Sunday, June 14, 2009

How the Mighty Fall Book Review

I am at the end of week 2 as President and CEO of Nu Horizons Electronics. This puts me at halfway through my first month which I called the "Listen and Learn stage". (Of course that does not mean that I will know it all at the end of the month or that I will stop learning).

I have learned a lot. I do notice that I have a propensity to take action though and find it hard to "hold back" and just listen. I particularly have difficulty when I have an idea that I think can truly add value (my quest is always to add value). But what I need to consider is do I really know the real situation and is my idea really a good one?

I have a high propensity to action and a very high sense of urgency. I think that is one characteristics that helps companies and people succeed.

I have long believed in tracking how I use my time. I do not do it all the time but I do it enough that I know how I spend it.

I read about business author Jim Collins and I feel like I am an amateur. See how he tracks his time in this NY Times article. Also notice though that he not only tracks his time, he knows how he wants to spend it. I think that is the key.

Jim Collin's latest book "How the Mighty fall and Why Some Companies Never Give In" differs from his earlier ones (Good to Great and Built to Last) in that it mostly focuses on companies that fail. I suspect Collins had quite a bit of egg on his face from his previous books where he chose winner and made conclusions why they were great and then many of them went on to fail. So now writing about companies that fail; he cannot be wrong.

I like the title - it suggests persistence pays. Good message in turbulent times.

I like learning from failures. True wisdom is being able to learn from the mistakes of others. Not sure I am truly wise yet as often I need to fail myself in order to learn. And sometimes I am even a slow learner at that and need to fail more than once to get it.

How the Mighty Fall is well researched (as all of Collins books are), well written and thought provoking with actionable ideas.

From an Amazon review of the 5 stages of failure in How the Mighty Fall by Mark MacDonald:

Stage 1: Hubris born of success - describing the cultural tipping point when hard work and focus to earn the business turns into a sense of entitlement to future success.

Stage 2: Undisciplined pursuit of more - building from stage one is people chasing goals that take them away from their core, their competitive advantage all in the name of growth, or the grand strategy. This leads to thinking what before you think about who and abandoning the hedgehog concept in favor the rabbit's pursuit of quick gains.

Stage 3: Denial of risk and peril - now that you are chasing things that are not part of your core, you fail to see the problems or blame the problems on the outside world. In this stage you are blind to the brutal facts.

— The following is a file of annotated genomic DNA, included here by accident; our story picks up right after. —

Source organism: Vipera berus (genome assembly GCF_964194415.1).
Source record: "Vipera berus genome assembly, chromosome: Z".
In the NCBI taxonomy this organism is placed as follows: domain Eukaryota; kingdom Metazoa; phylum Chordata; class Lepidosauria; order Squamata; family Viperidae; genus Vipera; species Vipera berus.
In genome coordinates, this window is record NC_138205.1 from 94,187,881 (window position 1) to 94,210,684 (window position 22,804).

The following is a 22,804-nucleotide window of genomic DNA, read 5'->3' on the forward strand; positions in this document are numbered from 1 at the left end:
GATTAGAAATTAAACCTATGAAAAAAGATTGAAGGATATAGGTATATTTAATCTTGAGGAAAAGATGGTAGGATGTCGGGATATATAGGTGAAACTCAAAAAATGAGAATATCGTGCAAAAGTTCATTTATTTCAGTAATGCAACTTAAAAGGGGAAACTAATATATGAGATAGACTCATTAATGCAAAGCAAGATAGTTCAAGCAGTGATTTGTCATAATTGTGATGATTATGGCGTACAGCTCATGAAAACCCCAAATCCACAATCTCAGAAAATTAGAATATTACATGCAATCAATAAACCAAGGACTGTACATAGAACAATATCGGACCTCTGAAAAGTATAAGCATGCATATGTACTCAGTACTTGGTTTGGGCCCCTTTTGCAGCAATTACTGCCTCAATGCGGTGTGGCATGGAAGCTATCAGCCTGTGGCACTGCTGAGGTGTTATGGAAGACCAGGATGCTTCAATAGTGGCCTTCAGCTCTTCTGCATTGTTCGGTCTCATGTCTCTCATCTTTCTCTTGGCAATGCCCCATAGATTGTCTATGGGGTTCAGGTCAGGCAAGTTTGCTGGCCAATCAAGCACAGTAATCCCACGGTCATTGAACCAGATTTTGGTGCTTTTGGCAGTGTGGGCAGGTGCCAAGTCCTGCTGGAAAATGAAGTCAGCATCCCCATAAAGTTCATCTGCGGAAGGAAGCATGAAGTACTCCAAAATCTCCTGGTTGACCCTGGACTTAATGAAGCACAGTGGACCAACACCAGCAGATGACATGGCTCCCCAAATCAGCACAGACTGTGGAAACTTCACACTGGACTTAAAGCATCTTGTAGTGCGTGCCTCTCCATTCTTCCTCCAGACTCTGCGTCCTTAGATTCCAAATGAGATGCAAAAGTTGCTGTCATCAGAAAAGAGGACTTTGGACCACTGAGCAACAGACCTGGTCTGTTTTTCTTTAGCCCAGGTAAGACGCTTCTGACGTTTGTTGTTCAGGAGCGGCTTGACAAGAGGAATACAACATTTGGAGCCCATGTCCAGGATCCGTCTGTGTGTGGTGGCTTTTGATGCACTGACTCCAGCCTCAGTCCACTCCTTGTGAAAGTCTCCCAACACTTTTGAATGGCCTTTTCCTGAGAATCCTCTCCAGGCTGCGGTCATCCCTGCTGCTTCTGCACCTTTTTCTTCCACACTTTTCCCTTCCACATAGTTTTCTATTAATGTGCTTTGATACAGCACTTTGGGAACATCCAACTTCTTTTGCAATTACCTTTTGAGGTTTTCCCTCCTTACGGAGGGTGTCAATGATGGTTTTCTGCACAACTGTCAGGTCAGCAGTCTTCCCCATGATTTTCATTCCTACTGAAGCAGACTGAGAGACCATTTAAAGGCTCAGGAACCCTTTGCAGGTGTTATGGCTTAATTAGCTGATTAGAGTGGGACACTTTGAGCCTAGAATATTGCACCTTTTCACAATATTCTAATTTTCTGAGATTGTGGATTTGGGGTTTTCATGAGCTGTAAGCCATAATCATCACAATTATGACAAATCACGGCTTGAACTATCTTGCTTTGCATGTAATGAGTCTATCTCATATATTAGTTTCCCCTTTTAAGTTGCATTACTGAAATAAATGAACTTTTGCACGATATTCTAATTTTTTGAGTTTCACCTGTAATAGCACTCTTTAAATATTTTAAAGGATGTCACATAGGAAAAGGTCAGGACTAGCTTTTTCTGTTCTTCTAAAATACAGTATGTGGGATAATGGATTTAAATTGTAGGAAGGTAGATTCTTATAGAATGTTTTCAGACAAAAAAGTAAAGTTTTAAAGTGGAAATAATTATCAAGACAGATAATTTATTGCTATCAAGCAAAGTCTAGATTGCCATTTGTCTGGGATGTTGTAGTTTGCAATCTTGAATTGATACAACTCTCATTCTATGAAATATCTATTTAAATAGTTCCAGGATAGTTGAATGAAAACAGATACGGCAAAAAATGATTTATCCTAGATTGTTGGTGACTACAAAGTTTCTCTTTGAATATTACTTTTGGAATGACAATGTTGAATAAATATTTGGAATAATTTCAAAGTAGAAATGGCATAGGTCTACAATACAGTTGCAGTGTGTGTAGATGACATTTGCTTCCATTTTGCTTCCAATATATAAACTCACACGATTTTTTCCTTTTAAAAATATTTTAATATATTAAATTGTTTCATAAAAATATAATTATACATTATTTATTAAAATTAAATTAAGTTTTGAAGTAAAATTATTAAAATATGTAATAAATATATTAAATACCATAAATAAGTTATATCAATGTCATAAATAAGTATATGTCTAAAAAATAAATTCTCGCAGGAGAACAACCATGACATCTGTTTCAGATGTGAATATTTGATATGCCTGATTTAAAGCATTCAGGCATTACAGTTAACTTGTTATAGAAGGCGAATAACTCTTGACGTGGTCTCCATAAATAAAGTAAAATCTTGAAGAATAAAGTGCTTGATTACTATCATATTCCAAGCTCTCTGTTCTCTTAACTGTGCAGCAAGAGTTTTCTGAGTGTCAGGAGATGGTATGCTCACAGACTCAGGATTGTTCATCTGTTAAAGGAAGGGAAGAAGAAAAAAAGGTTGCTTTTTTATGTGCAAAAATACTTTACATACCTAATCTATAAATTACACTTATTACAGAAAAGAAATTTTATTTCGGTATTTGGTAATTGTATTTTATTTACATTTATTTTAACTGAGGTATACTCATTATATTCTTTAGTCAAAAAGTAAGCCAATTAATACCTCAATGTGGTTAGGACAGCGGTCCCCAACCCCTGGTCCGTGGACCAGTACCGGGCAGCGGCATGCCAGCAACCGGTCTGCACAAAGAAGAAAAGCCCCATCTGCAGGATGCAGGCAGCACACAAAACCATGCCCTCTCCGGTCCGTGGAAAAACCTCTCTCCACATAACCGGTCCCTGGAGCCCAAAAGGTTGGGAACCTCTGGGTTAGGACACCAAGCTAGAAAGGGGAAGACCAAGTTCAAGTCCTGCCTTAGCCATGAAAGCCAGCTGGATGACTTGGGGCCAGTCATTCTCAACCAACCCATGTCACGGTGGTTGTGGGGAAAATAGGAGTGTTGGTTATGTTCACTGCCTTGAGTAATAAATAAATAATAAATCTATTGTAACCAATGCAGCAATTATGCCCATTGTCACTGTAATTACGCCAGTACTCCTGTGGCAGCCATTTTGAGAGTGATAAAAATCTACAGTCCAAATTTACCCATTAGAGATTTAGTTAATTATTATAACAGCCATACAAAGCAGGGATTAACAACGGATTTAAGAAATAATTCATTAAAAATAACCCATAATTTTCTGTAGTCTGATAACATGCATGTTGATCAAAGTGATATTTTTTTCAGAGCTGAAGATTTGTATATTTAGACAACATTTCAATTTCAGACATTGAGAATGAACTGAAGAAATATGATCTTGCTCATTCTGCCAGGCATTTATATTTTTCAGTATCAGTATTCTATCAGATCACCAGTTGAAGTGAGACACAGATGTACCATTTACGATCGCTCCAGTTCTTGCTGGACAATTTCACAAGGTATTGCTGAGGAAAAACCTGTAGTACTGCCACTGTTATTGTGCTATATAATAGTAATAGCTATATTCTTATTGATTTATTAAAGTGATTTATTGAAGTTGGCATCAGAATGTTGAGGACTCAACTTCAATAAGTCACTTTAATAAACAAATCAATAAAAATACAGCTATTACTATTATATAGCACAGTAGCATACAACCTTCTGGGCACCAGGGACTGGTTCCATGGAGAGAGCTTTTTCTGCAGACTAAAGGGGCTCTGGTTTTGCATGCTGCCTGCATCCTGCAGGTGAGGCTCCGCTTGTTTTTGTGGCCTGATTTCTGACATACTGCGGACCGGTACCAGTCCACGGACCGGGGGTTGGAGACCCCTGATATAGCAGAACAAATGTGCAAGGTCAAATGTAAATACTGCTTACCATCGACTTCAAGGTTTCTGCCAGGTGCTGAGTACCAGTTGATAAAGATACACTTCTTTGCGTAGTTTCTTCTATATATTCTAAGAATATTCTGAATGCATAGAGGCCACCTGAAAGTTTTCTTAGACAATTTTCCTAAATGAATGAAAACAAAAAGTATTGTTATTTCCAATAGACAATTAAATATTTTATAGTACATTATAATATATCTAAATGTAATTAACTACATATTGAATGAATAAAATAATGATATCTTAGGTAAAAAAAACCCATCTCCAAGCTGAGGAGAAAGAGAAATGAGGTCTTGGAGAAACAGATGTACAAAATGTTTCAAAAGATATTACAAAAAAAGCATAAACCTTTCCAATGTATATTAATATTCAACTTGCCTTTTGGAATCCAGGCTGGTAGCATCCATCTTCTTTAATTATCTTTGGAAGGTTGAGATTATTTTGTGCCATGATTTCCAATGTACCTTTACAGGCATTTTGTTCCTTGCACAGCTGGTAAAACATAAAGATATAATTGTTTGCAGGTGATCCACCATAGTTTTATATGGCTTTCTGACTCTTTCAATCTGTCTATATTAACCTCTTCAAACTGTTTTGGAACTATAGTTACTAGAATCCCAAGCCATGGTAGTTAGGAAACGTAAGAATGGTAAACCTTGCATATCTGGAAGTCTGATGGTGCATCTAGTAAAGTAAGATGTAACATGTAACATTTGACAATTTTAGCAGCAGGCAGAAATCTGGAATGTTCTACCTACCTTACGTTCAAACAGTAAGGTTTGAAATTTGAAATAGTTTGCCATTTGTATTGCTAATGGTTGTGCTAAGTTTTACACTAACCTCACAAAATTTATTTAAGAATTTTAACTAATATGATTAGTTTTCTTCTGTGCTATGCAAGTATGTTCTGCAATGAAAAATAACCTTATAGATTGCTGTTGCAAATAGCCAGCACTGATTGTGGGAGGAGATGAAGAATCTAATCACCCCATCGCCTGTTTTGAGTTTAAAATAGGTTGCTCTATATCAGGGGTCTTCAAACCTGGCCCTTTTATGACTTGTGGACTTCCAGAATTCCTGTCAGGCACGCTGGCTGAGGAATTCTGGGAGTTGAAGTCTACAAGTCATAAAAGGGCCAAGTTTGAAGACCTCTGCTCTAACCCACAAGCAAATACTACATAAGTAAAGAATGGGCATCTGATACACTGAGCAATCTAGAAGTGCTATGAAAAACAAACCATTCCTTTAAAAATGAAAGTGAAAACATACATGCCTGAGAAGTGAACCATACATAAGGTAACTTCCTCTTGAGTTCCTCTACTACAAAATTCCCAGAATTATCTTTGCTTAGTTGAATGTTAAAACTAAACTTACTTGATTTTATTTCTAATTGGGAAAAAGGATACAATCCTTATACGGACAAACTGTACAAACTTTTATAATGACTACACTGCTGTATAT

Stage 4: Grasping for salvation - often in the form of the silver bullet, visionary leader all of which keep your attention away from the core (Flywheel) and lead you into further decline. I lose a culture of discipline, abandoning the flywheel and chase things outside the core.

Stage 5: Capitulation to irrelevance or death - the final demise when people throw in the towel and the cause is lost. This is the terminus of the lifecycle and the one place you cannot recover from.

Good book. Worth reading.

3 Comments:

At 9:34 AM, Anonymous Jaky Astik said...

I haven't read the book, but I think mighty fall due to over confidence and greed.

 
At 11:33 AM, Blogger DarryleHuffman said...

Without failure thier can never be a success. Great leaders learn from thier failures. One of the worst things is to dwell on failure. Learn from it and move forward. Their have been many people who have failed but came back even better than they were before. This past semester at I melted down halfway through the semester did lackluster in the grades. Two B's. I thought about giving up because of it. This semester an A and an A+ Where would I have been if I let the failure got the best of me.

 
At 11:11 AM, Anonymous Alex Revai said...

Thanks for pointing out Jim Collins' latest book "How the Mighty Fall...?"

It seems, someone actually took the time to research and write up, what, for years, I have been saying (without researching). In parallel to the 5 stages you quoted:

1. Company is doing well. Hunky-dory! There is no limit to what we can do.

2. Focus on growth, for the sake of growth. Empire-bulding. Forgetting why we are in business at the first place.

3. Forget about fixing what's broke. What problems? Fire those negative bastards, who keep pointing out what's wrong with us. Keep the "street" happy!

4. Ooops! Let's fix it quickly. Reorganize: Cut the fat. Cut the meat. Cut the bones. Anything, but admit that we failed all along.

5. Top management takes early retirement, having cashed in during the "good times". Successors are left holding the bag and the pain of dismantling the company.

Is Jim Collins' book going to make a difference? I doubt it. Unless the recession is going to last long enough for us to actually learn from it.

 

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